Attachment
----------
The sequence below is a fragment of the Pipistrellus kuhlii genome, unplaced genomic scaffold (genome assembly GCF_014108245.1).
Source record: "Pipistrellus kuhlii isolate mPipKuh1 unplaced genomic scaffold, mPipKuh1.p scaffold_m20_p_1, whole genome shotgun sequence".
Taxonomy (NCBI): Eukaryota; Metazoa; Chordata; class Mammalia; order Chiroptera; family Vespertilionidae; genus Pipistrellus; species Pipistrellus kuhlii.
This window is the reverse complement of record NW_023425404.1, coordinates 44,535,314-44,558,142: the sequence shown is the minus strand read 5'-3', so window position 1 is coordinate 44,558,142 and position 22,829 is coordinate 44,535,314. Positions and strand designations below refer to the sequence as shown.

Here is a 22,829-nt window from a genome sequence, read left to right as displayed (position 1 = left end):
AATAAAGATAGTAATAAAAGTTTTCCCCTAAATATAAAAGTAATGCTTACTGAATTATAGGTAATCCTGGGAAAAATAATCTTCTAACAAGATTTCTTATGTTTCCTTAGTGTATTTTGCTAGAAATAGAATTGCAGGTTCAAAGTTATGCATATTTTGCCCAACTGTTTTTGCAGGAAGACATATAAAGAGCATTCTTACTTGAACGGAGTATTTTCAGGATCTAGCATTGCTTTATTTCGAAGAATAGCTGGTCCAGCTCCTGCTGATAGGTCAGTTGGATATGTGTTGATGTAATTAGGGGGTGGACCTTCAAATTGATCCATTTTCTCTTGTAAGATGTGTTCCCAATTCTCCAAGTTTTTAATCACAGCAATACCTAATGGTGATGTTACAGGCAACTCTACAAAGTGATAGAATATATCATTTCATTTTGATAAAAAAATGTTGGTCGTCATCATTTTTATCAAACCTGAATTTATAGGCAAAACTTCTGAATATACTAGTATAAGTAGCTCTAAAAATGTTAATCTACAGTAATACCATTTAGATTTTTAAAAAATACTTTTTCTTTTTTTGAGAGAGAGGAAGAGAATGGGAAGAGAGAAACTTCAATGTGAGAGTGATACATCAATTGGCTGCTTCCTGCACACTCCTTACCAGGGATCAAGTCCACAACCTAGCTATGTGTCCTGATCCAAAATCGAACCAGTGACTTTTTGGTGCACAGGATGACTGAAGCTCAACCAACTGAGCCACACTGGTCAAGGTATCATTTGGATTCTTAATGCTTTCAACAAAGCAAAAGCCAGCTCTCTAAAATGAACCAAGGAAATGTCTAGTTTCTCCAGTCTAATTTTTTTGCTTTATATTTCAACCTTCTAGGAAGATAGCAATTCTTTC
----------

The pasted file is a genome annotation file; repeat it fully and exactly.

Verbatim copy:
The sequence below is a fragment of the Pipistrellus kuhlii genome, unplaced genomic scaffold (genome assembly GCF_014108245.1).
Source record: "Pipistrellus kuhlii isolate mPipKuh1 unplaced genomic scaffold, mPipKuh1.p scaffold_m20_p_1, whole genome shotgun sequence".
Taxonomy (NCBI): Eukaryota; Metazoa; Chordata; class Mammalia; order Chiroptera; family Vespertilionidae; genus Pipistrellus; species Pipistrellus kuhlii.
This window is the reverse complement of record NW_023425404.1, coordinates 44,535,314-44,558,142: the sequence shown is the minus strand read 5'-3', so window position 1 is coordinate 44,558,142 and position 22,829 is coordinate 44,535,314. Positions and strand designations below refer to the sequence as shown.

Here is a 22,829-nt window from a genome sequence, read left to right as displayed (position 1 = left end):
AATAAAGATAGTAATAAAAGTTTTCCCCTAAATATAAAAGTAATGCTTACTGAATTATAGGTAATCCTGGGAAAAATAATCTTCTAACAAGATTTCTTATGTTTCCTTAGTGTATTTTGCTAGAAATAGAATTGCAGGTTCAAAGTTATGCATATTTTGCCCAACTGTTTTTGCAGGAAGACATATAAAGAGCATTCTTACTTGAACGGAGTATTTTCAGGATCTAGCATTGCTTTATTTCGAAGAATAGCTGGTCCAGCTCCTGCTGATAGGTCAGTTGGATATGTGTTGATGTAATTAGGGGGTGGACCTTCAAATTGATCCATTTTCTCTTGTAAGATGTGTTCCCAATTCTCCAAGTTTTTAATCACAGCAATACCTAATGGTGATGTTACAGGCAACTCTACAAAGTGATAGAATATATCATTTCATTTTGATAAAAAAATGTTGGTCGTCATCATTTTTATCAAACCTGAATTTATAGGCAAAACTTCTGAATATACTAGTATAAGTAGCTCTAAAAATGTTAATCTACAGTAATACCATTTAGATTTTTAAAAAATACTTTTTCTTTTTTTGAGAGAGAGGAAGAGAATGGGAAGAGAGAAACTTCAATGTGAGAGTGATACATCAATTGGCTGCTTCCTGCACACTCCTTACCAGGGATCAAGTCCACAACCTAGCTATGTGTCCTGATCCAAAATCGAACCAGTGACTTTTTGGTGCACAGGATGACTGAAGCTCAACCAACTGAGCCACACTGGTCAAGGTATCATTTGGATTCTTAATGCTTTCAACAAAGCAAAAGCCAGCTCTCTAAAATGAACCAAGGAAATGTCTAGTTTCTCCAGTCTAATTTTTTTGCTTTATATTTCAACCTTCTAGGAAGATAGCAATTCTTTC